Jan 26, 2010

Æther Shanties review in Exhibition Hall

Check out my review of Abney Park's Æther Shanties in Exhibition Hall #5. Here's a taste:

From Lost Horizons to New Ones: Abney Park’s Æther Shanties continues to tread new ground without giving any in the process
By Mike Perschon
In a music scene when costume and pageantry seem to be the sole purview of multi-million-dollar lip-syncing solo acts with their armies of professional dancers and personal orchestras, Abney Park remains an anomaly: independent musicians in costume, who take pageantry in performance to a level reminiscent of Bowie in the 70s or Bush (Kate, not George) in the 80s. For my money, they’re one of the most entertaining live shows currently on the planet. Both times I’ve seen them have been fantastic, and given how both those shows featured some of the worst stage lighting I’ve ever seen, that’s saying something. Abney Park doesn’t need a light show: they are the light show. That said, I’ll be making a trip to see them at a proper venue one of these days, or praying to the steampunk gods that they’ll tour Canada and play the Starlight Room in Edmonton.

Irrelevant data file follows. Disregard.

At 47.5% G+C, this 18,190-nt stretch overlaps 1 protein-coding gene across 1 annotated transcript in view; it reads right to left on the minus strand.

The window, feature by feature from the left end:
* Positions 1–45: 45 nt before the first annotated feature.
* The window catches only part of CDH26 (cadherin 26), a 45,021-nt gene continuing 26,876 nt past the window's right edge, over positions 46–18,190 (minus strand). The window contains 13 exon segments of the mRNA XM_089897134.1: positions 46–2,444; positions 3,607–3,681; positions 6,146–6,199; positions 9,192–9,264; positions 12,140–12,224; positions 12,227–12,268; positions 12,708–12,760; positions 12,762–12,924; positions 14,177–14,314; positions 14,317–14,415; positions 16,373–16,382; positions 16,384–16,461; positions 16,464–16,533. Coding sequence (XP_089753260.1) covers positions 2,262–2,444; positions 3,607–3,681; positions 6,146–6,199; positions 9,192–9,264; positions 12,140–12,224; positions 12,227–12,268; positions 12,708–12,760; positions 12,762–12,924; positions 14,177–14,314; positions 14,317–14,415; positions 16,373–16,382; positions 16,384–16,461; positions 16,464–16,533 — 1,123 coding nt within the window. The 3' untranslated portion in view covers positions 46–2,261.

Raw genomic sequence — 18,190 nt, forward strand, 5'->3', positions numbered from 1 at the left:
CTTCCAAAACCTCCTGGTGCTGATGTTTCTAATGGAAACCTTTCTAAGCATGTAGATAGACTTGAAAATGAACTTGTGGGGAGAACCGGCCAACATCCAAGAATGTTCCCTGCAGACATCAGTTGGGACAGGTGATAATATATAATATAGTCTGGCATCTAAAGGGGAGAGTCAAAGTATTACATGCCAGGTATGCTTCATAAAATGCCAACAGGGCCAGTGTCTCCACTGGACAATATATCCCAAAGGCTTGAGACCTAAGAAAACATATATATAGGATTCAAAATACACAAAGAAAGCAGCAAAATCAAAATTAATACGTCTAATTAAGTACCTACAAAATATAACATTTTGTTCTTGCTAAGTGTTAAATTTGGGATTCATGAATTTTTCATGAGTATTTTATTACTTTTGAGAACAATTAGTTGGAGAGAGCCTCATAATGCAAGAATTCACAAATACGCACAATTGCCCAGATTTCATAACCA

While Abney Park excels at the live show, it can no longer be said that one must see Abney Park to properly experience their music. Unlike earlier albums when the band was transitioning from a Goth industrial sound into their current steampunk incarnation, with Abney Park’s latest release Æther Shanties, I’m not skipping through songs to get to my favorites. After several listens, I have favorites, but there isn’t a throwaway track on this disc. I’ll concede there are songs that might be construed as formulaic or derivative in their underlying melodic structure. But what sets Abney Park apart from being just another pop group is how they use disparate elements to deliver their hooks. What sets them apart from other steampunk acts are those hooks – at their core, Abney Park is a band who wants you to tap your foot or sing along with their music.
            At the risk of drawing a parallel that many steampunks won’t relate to, I’d call Æther Shanties the Abney Park equivalent of Dixie Chicks’ Home, which utilized acoustic bluegrass in a way very few mainstream country acts were doing. On Æther Shanties, Abney Park has completely embraced vintage instrumentation without sacrificing pop-accessibility, which would be my complaint for more esoteric steampunk acts.

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